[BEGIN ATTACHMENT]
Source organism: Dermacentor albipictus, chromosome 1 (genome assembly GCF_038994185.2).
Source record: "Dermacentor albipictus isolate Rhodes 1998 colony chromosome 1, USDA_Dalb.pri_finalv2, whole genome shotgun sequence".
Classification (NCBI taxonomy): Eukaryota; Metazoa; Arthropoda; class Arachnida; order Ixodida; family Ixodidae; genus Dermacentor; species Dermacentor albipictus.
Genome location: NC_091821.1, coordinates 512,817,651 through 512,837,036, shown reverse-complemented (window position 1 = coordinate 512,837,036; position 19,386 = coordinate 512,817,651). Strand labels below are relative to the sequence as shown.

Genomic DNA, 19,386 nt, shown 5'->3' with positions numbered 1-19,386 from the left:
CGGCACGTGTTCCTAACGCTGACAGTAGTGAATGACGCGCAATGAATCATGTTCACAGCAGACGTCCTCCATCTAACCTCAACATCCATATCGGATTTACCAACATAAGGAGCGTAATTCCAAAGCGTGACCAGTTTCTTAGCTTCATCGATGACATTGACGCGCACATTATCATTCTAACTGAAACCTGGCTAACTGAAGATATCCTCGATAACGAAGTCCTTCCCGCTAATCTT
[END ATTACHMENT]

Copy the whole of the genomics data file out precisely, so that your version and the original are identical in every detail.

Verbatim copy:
Source organism: Dermacentor albipictus, chromosome 1 (genome assembly GCF_038994185.2).
Source record: "Dermacentor albipictus isolate Rhodes 1998 colony chromosome 1, USDA_Dalb.pri_finalv2, whole genome shotgun sequence".
Classification (NCBI taxonomy): Eukaryota; Metazoa; Arthropoda; class Arachnida; order Ixodida; family Ixodidae; genus Dermacentor; species Dermacentor albipictus.
Genome location: NC_091821.1, coordinates 512,817,651 through 512,837,036, shown reverse-complemented (window position 1 = coordinate 512,837,036; position 19,386 = coordinate 512,817,651). Strand labels below are relative to the sequence as shown.

Genomic DNA, 19,386 nt, shown 5'->3' with positions numbered 1-19,386 from the left:
CGGCACGTGTTCCTAACGCTGACAGTAGTGAATGACGCGCAATGAATCATGTTCACAGCAGACGTCCTCCATCTAACCTCAACATCCATATCGGATTTACCAACATAAGGAGCGTAATTCCAAAGCGTGACCAGTTTCTTAGCTTCATCGATGACATTGACGCGCACATTATCATTCTAACTGAAACCTGGCTAACTGAAGATATCCTCGATAACGAAGTCCTTCCCGCTAATCTT